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Ed Attanasio

Ed Attanasio is an automotive journalist based in San Francisco. Ed enjoys sports of all kinds and is a part time stand-up comedian.


He can be reached at era39@aol.com.

Tuesday, 07 April 2020 18:19

How to Deal with Disgruntled Customers During Trying Times

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You can either ignore a rude customer or gently try to find a solution, according to Nancy Friedman, “The Telephone Doctor.” You can either ignore a rude customer or gently try to find a solution, according to Nancy Friedman, “The Telephone Doctor.”


Most importantly, don’t let a confrontation escalate.


John Stuef is an automotive collision industry consultant, former regional manager with two large MSOs and a former shop owner, as well as the author of "From Doing to Lending (Your Guide for Inspiring People on the Front Lines)," written with Amy Bradshaw, Ph.D.


He discusses how to calmly take everything down a notch.


“If the customer raises the volume, I tell my service advisors to start slowing down and go with a lower tone,” Stuef said. “I train my people how to be emotional thermostats, so that they can gauge the temperature in the room and act accordingly. If a customer can see that you’re in a relaxed mood, the customer will settle down and actually unwind themselves.”


Certain phrases and specific language can also play a major role in dissipating a confrontation with a disgruntled customer, he said.


“If we have bad news to give a customer, we always preface it with ‘I’m sure you understand’ and 95% of the time they respond favorably. People have no way to disagree to that and it changes the mood almost every time,” Stuef said.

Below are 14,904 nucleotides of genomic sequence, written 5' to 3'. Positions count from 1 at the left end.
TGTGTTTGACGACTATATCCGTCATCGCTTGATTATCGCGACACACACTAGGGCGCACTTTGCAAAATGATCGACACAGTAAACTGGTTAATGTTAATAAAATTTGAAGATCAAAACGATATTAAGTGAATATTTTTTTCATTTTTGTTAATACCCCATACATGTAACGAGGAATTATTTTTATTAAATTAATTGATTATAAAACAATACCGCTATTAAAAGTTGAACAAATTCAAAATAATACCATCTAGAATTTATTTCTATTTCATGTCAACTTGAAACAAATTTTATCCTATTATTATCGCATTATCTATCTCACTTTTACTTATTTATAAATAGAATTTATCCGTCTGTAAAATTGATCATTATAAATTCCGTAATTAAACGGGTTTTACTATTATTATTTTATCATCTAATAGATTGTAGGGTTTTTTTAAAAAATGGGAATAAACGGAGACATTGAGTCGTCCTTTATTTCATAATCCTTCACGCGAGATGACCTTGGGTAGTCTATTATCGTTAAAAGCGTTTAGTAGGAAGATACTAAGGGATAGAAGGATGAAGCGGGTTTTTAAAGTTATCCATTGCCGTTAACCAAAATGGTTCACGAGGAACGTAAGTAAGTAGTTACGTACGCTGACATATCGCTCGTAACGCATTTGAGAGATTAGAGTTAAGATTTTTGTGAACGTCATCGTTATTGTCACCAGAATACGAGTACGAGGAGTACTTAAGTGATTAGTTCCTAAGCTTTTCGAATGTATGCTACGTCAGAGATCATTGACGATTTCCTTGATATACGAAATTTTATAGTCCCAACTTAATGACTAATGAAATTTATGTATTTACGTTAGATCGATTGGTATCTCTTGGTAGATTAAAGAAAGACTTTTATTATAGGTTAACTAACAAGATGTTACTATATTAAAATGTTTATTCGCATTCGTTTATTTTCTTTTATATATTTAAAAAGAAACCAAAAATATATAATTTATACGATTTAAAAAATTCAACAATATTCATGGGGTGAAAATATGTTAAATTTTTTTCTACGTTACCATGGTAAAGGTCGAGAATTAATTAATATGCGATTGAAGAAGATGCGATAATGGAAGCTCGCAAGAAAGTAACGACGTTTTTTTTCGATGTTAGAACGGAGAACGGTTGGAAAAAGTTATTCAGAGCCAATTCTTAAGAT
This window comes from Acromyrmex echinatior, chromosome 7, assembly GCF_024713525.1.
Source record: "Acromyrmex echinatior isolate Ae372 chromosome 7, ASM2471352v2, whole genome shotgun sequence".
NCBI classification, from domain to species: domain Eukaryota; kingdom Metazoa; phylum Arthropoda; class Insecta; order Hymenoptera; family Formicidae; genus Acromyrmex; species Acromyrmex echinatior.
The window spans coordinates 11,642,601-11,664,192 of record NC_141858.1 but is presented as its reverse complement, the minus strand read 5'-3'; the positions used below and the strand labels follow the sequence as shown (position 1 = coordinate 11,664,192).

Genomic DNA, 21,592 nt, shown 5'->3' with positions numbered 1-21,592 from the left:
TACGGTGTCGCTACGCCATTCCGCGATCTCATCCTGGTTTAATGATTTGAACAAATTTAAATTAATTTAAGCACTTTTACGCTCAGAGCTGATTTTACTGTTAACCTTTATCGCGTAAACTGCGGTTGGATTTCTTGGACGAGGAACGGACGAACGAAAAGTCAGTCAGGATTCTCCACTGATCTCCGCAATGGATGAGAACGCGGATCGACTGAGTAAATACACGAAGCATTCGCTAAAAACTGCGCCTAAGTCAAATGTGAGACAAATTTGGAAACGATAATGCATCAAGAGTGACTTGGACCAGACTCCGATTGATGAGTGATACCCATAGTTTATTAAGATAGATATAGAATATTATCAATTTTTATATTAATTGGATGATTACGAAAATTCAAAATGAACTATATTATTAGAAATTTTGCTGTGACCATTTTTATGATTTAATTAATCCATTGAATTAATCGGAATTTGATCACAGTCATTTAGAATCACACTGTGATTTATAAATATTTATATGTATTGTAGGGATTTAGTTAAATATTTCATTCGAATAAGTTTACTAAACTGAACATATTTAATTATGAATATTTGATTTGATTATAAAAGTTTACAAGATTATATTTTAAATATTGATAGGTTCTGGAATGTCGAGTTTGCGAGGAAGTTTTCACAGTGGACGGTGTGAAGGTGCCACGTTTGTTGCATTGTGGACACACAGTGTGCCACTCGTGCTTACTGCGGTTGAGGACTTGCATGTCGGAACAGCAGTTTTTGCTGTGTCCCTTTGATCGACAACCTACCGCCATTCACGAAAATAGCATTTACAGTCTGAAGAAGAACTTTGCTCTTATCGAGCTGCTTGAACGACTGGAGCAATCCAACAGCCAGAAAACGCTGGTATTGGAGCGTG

It’s important to know when to give in because many people are more into winning than being right. Have you ever been stuck with an argument even though you realized halfway through you’re wrong?


If dealing with a mad customer is going to require too many hours with no end game in sight while risking negative referrals, look for compromise. If people feel like they’re getting something for their trouble, they will likely back off without it interfering with their victory lap.


Remember, it’s just business. If you start taking it personally, you’re failing. Stay on point and never get personal, even if the customer does not adhere to your protocol.


Remember the customer does not know you and is just venting frustration at you as a representative of your shop. Gently guide the conversation back to the issues at hand and how you intend to resolve it, and try to ignore personal comments, although it can be difficult.


If you can use any of the tips I’ve presented here, you should be able to turn a sour situation into a positive experience and defuse an angry customer even during these stressful and uncertain times.

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